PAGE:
Two studies examined the correspondence bias in attitude attributions of Koreans and Americans. Study I employed the classic attitude attribution paradigm of Jones and Harris and found that both Korean and American participants displayed the correspondence bias in the no-choice condition. This lack of difference might have been due to weak salience of the situational constraints. Study 2 was designed to make the situational constraints of the no-choice condition salient in two ways: (a) by asking participants to write an essay on a topic regardless of their genuine attitude toward the topic or (b) by also making it clear to participants that the essay by the target person was almost a copy of the arguments provided by the experimenter. The results showed that (a) American attributions were unaffected by the two salience manipulations, whereas Koreans' correspondence bias decreased with increasing salience of the constraints, and (b) Koreans were less susceptible to the actor observer bias.
The actor-observer bias is a term in social psychology that refers to a tendency to attribute one's own actions to external causes while attributing other people's behaviors to internal causes. It is a type of attributional bias that plays a role in how we perceive and interact with other people. Essentially, people tend to make different attributions depending upon whether they are the actor or the observer in a situation.
The actor-observer bias tends to be more pronounced in situations where the outcomes are negative. For example, in a situation where a person experiences something negative, the individual will often blame the situation or circumstances. When something negative happens to another person, people will often blame the individual for their personal choices, behaviors, and actions.
For example, when a doctor tells someone that their cholesterol levels are elevated, the patient might blame factors that are outside of their control such as genetic or environmental influences. But what about when someone else finds out their cholesterol levels are too high? In such situations, people attribute it to things such as poor diet and lack of exercise. In other words, when it's happening to us, it's outside of our control, but when it's happening to someone else, it's all their fault.
Researchers have found that people tend to succumb to this bias less frequently with people they know well, such as close friends and family members. Why? Because we have more information about the needs, motivations, and thoughts of these individuals, we are more likely to account for the external forces that impact behavior.
Understanding the Actor-Observer Bias
So what causes the actor-observer bias? One possible reason is that when people are the actors in a situation, they cannot see their own actions. When they are the observers, however, they are easily able to observe the behaviors of other people. Because of this, people are more likely to consider situational forces when attributing their own actions, yet focus on internal characteristics when explaining other people's behaviors.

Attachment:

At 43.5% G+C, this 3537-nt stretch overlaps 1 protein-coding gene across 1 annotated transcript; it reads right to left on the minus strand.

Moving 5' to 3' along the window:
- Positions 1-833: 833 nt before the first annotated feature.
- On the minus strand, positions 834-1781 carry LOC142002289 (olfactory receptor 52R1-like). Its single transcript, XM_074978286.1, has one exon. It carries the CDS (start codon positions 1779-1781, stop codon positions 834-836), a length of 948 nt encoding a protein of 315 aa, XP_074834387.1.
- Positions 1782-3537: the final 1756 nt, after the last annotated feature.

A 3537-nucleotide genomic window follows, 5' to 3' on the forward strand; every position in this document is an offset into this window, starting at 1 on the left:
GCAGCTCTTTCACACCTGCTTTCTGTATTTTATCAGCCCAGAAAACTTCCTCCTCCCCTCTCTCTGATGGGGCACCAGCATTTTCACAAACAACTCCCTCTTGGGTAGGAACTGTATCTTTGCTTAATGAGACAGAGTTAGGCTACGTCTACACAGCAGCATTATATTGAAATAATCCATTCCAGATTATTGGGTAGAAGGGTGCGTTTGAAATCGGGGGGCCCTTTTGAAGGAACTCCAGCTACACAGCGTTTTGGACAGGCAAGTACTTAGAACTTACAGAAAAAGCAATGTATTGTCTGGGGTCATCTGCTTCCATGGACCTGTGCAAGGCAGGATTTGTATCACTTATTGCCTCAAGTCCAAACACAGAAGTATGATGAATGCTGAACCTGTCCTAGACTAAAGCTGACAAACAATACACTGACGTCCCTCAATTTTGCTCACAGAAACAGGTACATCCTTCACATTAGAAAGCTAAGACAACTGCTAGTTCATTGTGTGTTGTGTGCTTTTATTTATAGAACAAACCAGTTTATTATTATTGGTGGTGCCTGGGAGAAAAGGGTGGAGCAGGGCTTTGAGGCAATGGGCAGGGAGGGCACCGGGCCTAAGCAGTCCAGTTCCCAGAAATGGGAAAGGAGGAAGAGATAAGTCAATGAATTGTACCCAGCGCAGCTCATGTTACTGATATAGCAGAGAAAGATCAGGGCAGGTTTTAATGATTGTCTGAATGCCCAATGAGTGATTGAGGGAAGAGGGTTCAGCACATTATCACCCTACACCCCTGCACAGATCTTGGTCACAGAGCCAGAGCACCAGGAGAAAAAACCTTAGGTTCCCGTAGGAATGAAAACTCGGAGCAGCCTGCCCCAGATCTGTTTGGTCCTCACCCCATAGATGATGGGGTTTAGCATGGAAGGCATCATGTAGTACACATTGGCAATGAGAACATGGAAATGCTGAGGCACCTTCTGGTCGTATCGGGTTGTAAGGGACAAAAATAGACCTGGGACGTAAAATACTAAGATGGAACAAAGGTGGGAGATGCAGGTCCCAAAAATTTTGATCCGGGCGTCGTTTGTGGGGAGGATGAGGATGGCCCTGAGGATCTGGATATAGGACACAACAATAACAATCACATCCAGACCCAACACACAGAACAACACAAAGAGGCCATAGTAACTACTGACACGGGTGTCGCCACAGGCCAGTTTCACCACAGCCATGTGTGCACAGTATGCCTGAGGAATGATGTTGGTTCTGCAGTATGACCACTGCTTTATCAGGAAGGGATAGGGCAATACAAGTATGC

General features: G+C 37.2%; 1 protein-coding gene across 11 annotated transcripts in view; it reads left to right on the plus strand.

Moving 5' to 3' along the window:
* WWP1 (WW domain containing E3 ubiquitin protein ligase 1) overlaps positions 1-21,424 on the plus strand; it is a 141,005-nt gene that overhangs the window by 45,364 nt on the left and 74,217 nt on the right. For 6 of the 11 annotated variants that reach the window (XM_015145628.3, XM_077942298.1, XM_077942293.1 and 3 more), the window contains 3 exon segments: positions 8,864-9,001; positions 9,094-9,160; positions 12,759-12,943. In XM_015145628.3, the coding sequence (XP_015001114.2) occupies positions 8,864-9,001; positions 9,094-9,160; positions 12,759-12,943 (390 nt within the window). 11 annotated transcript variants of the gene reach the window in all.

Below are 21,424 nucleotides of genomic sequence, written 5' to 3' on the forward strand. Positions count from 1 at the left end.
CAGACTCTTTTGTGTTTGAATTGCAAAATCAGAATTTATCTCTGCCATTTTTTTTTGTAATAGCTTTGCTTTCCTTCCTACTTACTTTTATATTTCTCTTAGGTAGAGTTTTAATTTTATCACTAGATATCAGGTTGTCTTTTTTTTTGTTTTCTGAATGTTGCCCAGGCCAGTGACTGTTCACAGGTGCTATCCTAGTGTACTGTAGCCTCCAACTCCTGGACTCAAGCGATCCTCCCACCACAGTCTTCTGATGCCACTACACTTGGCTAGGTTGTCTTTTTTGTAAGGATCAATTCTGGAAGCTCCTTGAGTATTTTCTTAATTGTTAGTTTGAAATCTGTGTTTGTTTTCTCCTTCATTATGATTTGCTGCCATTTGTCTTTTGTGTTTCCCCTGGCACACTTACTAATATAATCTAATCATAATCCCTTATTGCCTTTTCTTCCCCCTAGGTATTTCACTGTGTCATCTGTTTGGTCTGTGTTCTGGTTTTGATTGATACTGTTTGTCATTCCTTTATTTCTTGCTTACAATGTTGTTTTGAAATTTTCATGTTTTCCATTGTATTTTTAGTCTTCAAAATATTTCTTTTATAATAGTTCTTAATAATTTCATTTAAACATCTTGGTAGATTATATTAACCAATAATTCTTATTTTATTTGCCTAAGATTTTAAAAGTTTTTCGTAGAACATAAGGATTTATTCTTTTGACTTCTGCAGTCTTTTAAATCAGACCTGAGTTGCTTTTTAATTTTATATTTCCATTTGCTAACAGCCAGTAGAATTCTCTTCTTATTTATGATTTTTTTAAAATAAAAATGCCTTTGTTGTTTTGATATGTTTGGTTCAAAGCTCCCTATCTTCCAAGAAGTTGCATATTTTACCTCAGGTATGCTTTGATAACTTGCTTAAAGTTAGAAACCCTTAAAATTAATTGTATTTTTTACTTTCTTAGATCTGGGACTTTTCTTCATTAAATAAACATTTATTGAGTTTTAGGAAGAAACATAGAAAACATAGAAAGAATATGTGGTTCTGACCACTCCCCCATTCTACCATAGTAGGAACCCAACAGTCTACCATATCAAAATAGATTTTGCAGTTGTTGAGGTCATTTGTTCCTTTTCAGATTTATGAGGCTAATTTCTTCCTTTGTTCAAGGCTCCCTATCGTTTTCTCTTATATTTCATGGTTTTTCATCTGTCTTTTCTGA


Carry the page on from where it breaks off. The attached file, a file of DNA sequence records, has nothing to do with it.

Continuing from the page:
For example, imagine that your class is getting ready to take a big test. You fail to observe your own study behaviors (or lack thereof) leading up to the exam but focus on situational variables that affected your performance on the test. The room was hot and stuffy, your pencil kept breaking, and the student next to you kept making distracting noises all throughout the test. When you get your results back and realize you did poorly, you blame those external distractions for your poor performance instead of acknowledging your poor study habits prior to the test.
One of your friends also did quite poorly, but you immediately consider how he often skips class, never reads his textbook, and never takes notes. Now that you are the observer, the attributions you make a shift to focus on internal characteristics instead of the same situational variables that you feel contributed to your own substandard test score.
What Impact Does It Have?
Obviously, the actor-observer bias can be problematic and often leads to misunderstandings and even arguments.
"In an argument, it may be common for both sides to see themselves as responding to what the other does. "He started it!" is a common complaint, often heard on both sides, because each side attributes its own behavior to the situation but the others' behavior to their traits and other dispositions," authors Baumeister and Bushman explain in their book Social Psychology and Human Nature. "It seems natural to infer that they are fighting because they are mean, whereas we are fighting because they attacked us.
Or, in the simpler words of pro hockey play Barry Beck on a brawl that broke out in one game, 'We have only one person to blame, and that's each other!'"
Also Known As: Actor-Observer Discrepancy, Actor-Observer Effect
Aron, A., Aron, E.N., & Smollan, D. Inclusion of the other in the self-scale and the structure of interpersonal closeness. Journal of Personality and Social Psychology. 1992; 63: 596-612.
Baumeister, R. F., & Bushman, B. Social Psychology and Human Nature, Comprehensive Edition. Belmont, CA: Wadsworth; 2014.
Jones, E. E., & Nisbett, R. E. The Actor and the Observer: Divergent Perceptions of the Causes of Behavior. New York: General Learning Press; 1971.